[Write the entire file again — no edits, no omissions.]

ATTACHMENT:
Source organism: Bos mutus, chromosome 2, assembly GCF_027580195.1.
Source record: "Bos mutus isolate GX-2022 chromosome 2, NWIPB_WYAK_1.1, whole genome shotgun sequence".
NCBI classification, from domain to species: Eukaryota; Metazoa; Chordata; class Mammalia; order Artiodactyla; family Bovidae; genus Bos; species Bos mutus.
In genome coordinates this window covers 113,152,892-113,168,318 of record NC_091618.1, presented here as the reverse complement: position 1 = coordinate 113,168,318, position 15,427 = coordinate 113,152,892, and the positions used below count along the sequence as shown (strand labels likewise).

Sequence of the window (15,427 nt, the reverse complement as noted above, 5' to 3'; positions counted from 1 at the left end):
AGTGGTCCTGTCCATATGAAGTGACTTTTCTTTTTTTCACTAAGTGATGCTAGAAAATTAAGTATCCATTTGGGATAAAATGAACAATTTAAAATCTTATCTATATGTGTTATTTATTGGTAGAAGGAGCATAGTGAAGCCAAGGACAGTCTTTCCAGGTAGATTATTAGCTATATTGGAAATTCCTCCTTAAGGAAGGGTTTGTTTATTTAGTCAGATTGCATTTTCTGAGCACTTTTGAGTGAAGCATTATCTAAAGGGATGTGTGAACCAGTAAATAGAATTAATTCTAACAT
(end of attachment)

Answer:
Source organism: Bos mutus, chromosome 2, assembly GCF_027580195.1.
Source record: "Bos mutus isolate GX-2022 chromosome 2, NWIPB_WYAK_1.1, whole genome shotgun sequence".
NCBI classification, from domain to species: Eukaryota; Metazoa; Chordata; class Mammalia; order Artiodactyla; family Bovidae; genus Bos; species Bos mutus.
In genome coordinates this window covers 113,152,892-113,168,318 of record NC_091618.1, presented here as the reverse complement: position 1 = coordinate 113,168,318, position 15,427 = coordinate 113,152,892, and the positions used below count along the sequence as shown (strand labels likewise).

Sequence of the window (15,427 nt, the reverse complement as noted above, 5' to 3'; positions counted from 1 at the left end):
AGTGGTCCTGTCCATATGAAGTGACTTTTCTTTTTTTCACTAAGTGATGCTAGAAAATTAAGTATCCATTTGGGATAAAATGAACAATTTAAAATCTTATCTATATGTGTTATTTATTGGTAGAAGGAGCATAGTGAAGCCAAGGACAGTCTTTCCAGGTAGATTATTAGCTATATTGGAAATTCCTCCTTAAGGAAGGGTTTGTTTATTTAGTCAGATTGCATTTTCTGAGCACTTTTGAGTGAAGCATTATCTAAAGGGATGTGTGAACCAGTAAATAGAATTAATTCTAACAT